1099 employees are not subject to withholding, but they do pay tax. Typically this is done in installments, 4 per year.
1099 employees may be able to write off certain expenses that W-2 employees cannot. They can also avoid some social security taxes which W-2 employees cannot. All of this requires some setup fees and there needs to be some working capital in place prior to getting their first pay check.
If this is a short term contract, then it is almost always better to be a W-2 employee. W-2 employees may be also qualify for fringe benefits, which have to be self funded as a 1099.
1099 employees may be able to contribute more to retirement and have more control over the investments. They also have to file costly tax returns.
Currently I am a 1099 and it is working out great. However, it has been long term, I am currently in month 20, and have been extended another year. Also I have a wife that provides benefits for me through her work. I can deduct from my profit certain expenses that lowers my income. Since I am setup as a corporation, I pay myself a smallish salary and take the rest of my profit as dividends from the corporation. This saves on a great deal of social security tax, but also reduces my earnings for social security purposes which might effect one negatively.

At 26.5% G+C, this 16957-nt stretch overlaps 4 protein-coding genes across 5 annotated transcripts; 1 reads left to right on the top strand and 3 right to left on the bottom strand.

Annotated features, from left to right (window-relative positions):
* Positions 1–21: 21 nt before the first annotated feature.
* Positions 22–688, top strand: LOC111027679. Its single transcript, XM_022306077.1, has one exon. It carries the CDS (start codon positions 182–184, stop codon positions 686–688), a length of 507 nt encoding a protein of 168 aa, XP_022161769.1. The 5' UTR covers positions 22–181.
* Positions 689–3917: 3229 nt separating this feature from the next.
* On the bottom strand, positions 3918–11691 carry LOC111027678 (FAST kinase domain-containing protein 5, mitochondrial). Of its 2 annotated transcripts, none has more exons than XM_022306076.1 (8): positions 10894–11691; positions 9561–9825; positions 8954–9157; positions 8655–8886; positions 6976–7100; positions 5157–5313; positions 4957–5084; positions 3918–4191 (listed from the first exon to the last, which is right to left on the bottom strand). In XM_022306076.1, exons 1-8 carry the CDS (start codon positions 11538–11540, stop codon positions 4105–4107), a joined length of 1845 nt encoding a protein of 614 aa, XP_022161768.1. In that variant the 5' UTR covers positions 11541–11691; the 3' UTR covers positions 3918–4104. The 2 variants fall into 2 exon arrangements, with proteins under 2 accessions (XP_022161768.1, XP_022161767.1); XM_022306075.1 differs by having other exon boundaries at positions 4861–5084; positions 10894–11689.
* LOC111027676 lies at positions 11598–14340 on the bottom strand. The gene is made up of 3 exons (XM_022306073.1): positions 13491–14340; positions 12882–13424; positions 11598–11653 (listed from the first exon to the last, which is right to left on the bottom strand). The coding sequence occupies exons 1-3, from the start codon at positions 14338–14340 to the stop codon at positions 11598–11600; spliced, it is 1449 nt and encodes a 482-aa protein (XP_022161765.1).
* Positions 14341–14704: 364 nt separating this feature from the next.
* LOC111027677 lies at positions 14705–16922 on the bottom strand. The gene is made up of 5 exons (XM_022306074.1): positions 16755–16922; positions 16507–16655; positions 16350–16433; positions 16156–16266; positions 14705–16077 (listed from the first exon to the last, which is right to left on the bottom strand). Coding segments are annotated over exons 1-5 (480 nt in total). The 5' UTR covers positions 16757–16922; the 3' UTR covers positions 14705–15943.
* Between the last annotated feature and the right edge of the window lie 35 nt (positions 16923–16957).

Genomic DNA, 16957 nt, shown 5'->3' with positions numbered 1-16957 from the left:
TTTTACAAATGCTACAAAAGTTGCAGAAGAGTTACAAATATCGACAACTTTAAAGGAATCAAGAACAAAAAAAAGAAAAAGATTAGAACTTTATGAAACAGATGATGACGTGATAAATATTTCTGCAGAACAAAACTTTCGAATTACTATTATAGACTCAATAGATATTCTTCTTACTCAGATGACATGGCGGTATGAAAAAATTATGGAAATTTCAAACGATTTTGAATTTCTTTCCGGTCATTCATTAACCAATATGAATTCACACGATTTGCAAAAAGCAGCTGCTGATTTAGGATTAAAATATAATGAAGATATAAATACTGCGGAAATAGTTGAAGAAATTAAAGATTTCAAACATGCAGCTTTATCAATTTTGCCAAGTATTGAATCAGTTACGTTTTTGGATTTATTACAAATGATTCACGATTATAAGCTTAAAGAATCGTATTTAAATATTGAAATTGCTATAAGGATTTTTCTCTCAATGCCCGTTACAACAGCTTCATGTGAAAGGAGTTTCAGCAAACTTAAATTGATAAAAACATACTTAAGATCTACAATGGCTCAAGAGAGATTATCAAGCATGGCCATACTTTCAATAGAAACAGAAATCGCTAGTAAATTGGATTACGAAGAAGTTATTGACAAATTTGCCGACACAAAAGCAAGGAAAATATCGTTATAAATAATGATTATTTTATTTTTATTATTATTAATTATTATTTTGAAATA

On the minus side, I pay about $800 per year to file my business taxes. Figure another 2500 in business taxes, insurance, and payroll fees.
On the plus side I am able to setup a solo-401K for no charge. I can come pretty close to putting in 50K per year if I desire. My investment choices are limitless and there is no fee. If I was a W-2 employee I could be limited to putting in ~22k, have poor investment choices, high fees, and may be subject to vesting on employer contributions.
So there is a lot of benefits, but it does not come without responsibility, management time, or costs. I just got smacked with a fee from the state because I did not file something on time.
It has to be right for you.